Reliable amplification and precise quantification requires complete doubling of target at each PCR cycle. Hence PCR amplicons detected by probes are generally short, as the suboptimal elongation temperature, generally 60 °C, does not always result in completed products that can be used as templates in further amplifications [35]. Nevertheless, the choice of amplicon size depends on usage and for some applications longer amplicons work better [36,37]. With SYBR Green, one might expect longer PCR amplicons to result in lower Cqs, since they can bind more SYBR Green molecules. However, this expectation is not always born out in practice and shorter amplicons can record lower Cqs than longer ones [35]. This is illustrated by a comparison of the performance of three assays A, B and C, which target the same gene in the human intestinal pathogen Clostridium difficile. The assays amplify sequences 1532–1680, 3589–3710 and 1423–1498 respectively of the bacterial toxin B (tcdB) gene (NC_009089) (Fig. 5A). An Mfold analysis [38] suggests that the three PCR amplicons, comprising 149, 121 and 76 bp, are free from significant secondary structure, with all primer binding sites accessible for primer annealing (Fig. 5B). This is probably helped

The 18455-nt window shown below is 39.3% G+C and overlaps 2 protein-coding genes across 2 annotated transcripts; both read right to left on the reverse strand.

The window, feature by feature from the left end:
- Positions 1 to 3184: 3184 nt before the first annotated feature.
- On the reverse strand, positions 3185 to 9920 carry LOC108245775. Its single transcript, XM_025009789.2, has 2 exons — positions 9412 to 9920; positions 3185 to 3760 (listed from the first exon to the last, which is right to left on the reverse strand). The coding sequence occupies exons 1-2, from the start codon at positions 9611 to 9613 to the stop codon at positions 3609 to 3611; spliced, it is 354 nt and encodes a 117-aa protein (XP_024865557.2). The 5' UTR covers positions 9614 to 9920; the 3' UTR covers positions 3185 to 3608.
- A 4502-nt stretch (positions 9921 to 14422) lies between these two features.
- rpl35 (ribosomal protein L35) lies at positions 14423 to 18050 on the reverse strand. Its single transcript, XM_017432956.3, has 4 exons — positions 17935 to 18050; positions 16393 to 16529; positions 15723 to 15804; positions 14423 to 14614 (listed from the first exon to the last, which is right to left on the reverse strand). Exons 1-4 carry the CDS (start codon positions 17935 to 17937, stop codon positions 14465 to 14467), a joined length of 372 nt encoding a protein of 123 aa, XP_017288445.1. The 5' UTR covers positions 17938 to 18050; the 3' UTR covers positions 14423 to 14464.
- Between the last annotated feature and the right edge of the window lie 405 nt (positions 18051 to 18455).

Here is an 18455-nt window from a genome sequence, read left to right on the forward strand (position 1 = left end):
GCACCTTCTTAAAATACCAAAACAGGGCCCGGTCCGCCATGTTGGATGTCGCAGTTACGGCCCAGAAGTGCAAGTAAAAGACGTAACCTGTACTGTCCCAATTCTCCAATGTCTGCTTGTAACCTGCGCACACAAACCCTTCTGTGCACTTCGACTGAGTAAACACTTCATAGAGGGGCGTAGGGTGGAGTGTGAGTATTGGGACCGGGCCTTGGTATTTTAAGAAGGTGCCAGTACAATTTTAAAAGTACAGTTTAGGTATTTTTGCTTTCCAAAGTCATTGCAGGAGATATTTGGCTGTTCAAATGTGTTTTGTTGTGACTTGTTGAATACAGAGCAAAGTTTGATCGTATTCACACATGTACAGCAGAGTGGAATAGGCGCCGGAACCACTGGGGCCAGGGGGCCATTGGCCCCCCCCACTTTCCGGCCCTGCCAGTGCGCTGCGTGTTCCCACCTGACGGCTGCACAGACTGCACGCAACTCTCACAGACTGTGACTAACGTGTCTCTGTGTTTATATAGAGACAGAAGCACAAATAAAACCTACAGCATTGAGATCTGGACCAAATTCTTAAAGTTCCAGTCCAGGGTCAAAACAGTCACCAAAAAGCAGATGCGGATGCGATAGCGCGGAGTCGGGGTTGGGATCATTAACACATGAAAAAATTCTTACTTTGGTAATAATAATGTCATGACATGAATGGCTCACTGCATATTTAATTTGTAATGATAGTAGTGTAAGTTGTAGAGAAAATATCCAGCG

by the high AT content of the bacterial DNA. Assay A records a Cq of 27.25, whereas assay B records a Cq of 26.14, i.e. the shorter amplicon is detected 1.1 cycles earlier than the longer amplicon (Fig. 2C). The melt curves are similar, showing a single peak for either assay, with amplicon B having a slightly lower peak at 75 °C, compared with peak for amplicon A at 76 °C. In contrast, a comparison between amplicons B and C generates the expected result: B is significantly longer (121 bp) than amplicon C (76 bp) and records a Cq of 26.14, whereas assay C records a Cq of

Fig. 6. Effects of different master mixes on amplification. Amplification reactions were carried out as described in the legend to Fig. 2.
A. A qPCR assay targeting fungal DNA was used with two sets of forward and reverse primers, which differ mainly at their 3′-ends. The PCR amplicon has no secondary structure issues at the primer binding sites.
B. When used with master mix A, the maximum ΔCq between the primer combinations was 4.64, the equivalent of a 25-fold difference in sensitivity. The assays using CA-R recorded the lowest Cqs, whereas those using CA-RB recorded higher Cqs. When used with master mix B, the maximum ΔCq between the primer combinations was 2.98, the equivalent of an 8-fold difference in sensitivity. The assay using CA-F/CA-R recorded the lowest Cqs, with the other three broadly equivalent.
C. Melt curves for master mixes A (green) and B (blue) show that the specificity of the assays is the same for all primer combinations